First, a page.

Stress can cause health, productivity issues for Airmen

Base Info
For information on combating stress and stress-related reactions, contact the 36th Medical Group on Andersen Air Force Base, Guam, at 366-9355. (U.S. Air Force photo by Airman 1st Class Mariah Haddenham)
For information on combating stress and stress-related reactions, contact the 36th Medical Group on Andersen Air Force Base, Guam, at 366-9355. (U.S. Air Force photo by Airman 1st Class Mariah Haddenham)

Stress can cause health, productivity issues for Airmen

by: Airman 1st Class Mariah Haddenham | .
36th Wing Public Affairs | .
published: September 06, 2013

ANDERSEN AIR FORCE BASE, Guam -- Airmen here are encouraged to manage their stress in order to avoid the emotional and physical effects of stress that can cause both work and health problems over a prolonged period of time.

Luis Garcia, 36th Medical Operations Squadron clinical social worker, said the effects of stress are more evident to co-workers and peers than the stressed individual, who usually won't notice the symptoms until they become severe.

"Many Airmen are in denial about their stress levels," Garcia said. "Airmen are much more likely to pay attention to the physical reactions of stress than the emotional because they mistake these signs as a mere illness they need to take care of to get back to work."

Some emotional symptoms of stress include feeling sad, restless, agitated, or sudden difficulty concentrating. Physical reactions to stress can include weight gain or loss, headaches, insomnia, exhaustion, and frequent illness.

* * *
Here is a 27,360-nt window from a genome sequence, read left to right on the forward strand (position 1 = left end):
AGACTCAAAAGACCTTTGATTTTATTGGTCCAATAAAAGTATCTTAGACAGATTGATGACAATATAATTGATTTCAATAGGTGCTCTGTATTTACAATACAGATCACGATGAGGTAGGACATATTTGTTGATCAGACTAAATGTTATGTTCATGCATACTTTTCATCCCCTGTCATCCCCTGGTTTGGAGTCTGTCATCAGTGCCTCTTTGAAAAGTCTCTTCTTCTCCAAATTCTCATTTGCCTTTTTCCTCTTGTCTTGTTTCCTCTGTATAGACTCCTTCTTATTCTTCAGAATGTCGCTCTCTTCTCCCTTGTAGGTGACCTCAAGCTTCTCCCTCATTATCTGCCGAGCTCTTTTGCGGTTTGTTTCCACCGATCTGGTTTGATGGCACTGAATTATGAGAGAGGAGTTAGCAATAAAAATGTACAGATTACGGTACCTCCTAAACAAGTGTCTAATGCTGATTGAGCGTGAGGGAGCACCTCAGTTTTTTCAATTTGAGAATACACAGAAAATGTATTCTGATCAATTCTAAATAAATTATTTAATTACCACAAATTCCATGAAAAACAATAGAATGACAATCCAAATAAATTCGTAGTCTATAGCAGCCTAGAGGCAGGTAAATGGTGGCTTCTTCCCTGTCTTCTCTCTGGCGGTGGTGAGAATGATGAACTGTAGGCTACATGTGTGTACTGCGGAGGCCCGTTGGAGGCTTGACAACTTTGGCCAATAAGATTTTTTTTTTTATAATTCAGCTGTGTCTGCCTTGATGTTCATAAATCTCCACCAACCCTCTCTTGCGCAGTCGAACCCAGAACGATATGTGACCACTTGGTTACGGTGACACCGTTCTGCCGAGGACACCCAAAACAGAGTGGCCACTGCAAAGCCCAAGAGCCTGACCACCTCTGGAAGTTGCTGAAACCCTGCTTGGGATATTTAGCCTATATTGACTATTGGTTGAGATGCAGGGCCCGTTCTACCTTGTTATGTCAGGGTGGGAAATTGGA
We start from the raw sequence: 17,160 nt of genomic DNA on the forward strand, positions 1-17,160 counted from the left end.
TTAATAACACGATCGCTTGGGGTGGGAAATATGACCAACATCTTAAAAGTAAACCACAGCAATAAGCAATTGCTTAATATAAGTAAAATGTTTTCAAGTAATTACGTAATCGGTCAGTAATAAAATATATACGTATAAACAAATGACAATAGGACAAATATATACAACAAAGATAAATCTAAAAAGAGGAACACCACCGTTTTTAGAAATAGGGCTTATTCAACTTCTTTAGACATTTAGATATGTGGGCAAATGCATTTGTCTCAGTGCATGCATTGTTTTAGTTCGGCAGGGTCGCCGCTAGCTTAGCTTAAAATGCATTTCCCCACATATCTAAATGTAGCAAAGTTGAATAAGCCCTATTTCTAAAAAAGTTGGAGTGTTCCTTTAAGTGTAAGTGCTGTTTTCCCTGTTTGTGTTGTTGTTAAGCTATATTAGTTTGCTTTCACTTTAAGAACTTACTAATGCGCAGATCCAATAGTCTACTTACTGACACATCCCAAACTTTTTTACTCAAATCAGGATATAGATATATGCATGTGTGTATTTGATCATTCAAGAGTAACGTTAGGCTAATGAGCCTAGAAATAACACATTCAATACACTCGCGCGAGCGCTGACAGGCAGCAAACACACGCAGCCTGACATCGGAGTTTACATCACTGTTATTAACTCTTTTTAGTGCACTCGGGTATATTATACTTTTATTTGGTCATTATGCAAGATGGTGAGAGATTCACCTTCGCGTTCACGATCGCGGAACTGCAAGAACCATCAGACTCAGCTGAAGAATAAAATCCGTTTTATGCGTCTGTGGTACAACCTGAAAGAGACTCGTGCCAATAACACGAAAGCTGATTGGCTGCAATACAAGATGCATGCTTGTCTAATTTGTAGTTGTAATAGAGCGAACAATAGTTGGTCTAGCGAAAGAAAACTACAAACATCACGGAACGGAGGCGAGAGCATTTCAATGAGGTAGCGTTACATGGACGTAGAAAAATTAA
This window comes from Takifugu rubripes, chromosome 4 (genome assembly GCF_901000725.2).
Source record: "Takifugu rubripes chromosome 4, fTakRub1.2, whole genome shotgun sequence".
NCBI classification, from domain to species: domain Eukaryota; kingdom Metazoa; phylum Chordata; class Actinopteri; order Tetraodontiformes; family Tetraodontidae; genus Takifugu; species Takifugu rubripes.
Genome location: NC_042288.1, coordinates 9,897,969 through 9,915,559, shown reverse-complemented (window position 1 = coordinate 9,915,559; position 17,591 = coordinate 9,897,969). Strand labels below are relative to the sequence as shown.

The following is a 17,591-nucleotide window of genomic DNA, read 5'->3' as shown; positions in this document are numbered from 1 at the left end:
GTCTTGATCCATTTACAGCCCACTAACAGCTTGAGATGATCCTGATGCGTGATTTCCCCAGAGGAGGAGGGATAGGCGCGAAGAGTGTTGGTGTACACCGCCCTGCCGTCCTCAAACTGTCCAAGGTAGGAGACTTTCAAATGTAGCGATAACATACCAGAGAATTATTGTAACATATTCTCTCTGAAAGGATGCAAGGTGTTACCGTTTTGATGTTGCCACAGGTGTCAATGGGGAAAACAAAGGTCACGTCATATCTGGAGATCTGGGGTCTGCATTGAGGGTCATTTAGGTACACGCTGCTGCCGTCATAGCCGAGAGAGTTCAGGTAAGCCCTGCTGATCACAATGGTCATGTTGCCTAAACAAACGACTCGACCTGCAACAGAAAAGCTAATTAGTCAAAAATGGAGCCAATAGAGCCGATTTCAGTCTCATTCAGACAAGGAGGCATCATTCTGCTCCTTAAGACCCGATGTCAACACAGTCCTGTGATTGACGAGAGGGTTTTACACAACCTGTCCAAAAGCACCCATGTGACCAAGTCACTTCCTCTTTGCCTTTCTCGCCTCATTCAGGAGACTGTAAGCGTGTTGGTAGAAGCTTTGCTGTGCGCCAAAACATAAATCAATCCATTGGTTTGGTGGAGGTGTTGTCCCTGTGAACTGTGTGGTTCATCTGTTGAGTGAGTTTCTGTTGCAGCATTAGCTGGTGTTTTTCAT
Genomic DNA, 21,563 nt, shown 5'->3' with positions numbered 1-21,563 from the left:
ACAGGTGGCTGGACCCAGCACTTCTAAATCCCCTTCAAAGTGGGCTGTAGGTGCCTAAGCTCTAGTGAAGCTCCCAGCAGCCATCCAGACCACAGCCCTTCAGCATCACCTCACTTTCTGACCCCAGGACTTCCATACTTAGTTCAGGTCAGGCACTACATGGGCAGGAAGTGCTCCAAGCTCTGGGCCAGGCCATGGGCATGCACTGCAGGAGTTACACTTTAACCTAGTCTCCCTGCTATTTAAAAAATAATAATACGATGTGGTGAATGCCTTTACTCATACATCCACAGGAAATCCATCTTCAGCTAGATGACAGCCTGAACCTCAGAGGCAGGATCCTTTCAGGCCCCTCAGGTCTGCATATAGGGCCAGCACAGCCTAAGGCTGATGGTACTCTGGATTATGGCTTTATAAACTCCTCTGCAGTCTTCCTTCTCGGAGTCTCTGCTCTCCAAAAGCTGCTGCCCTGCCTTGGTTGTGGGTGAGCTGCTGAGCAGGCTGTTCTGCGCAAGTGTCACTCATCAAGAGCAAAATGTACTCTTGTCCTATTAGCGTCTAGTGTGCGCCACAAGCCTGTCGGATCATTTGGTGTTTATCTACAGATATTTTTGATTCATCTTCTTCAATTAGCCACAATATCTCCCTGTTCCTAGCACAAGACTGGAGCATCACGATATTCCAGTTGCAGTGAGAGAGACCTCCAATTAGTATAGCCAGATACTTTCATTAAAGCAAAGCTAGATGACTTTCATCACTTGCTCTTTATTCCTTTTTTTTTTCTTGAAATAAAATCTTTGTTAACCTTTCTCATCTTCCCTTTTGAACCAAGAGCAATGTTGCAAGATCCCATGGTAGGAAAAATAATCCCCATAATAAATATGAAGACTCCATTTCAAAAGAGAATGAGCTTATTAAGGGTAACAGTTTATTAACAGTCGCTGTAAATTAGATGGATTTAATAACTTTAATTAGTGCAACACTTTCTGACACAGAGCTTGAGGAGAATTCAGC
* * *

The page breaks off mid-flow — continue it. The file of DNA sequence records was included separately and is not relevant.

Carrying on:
To help people learn to combat stress, the 36th Medical Group offers "Life in Balance," a group course designed to develop stress management techniques and healthy thinking habits.
"The course also teaches the importance of decompressing from a hectic day, and taking time to do the things that you love," said Lori Naputi, 36th MDOS Family Advocacy Program education services facilitator. "However, some people don't like group settings, and for them I would recommend talking to their primary care provider about speaking to a behavioral health consultant."

Behavioral health consultants and clinical social workers, like Garcia, also focus on building healthy stress management habits, but in a one-on-one environment.

"I focus on things like diaphragmatic breathing exercises and stress decompression," Garcia said. "People forget to take pauses throughout their day just to take a deep breath. The nervous system needs these breaks in order to let your body relax. The absence of these breaks can lead to a weakening of the immune system and leave the door open for opportunistic diseases to attack the body."

Taking control of stress is both beneficial to the Airman's health, readiness, and work productivity.

"Happy, healthy Airmen are productive Airmen," said Naputi. "Once they learn how to apply stress-management skills to their daily life, they have acquired a skill that will help them for a lifetime. They will be able to handle any obstacle, from deployments to issues at home; they will be able to effectively overcome them."

Those interested in signing up for the Life in Balance course may call family advocacy at 366-5167, and those interested in one-on-one treatment may contact their primary care provider at 366-9355 for more information.

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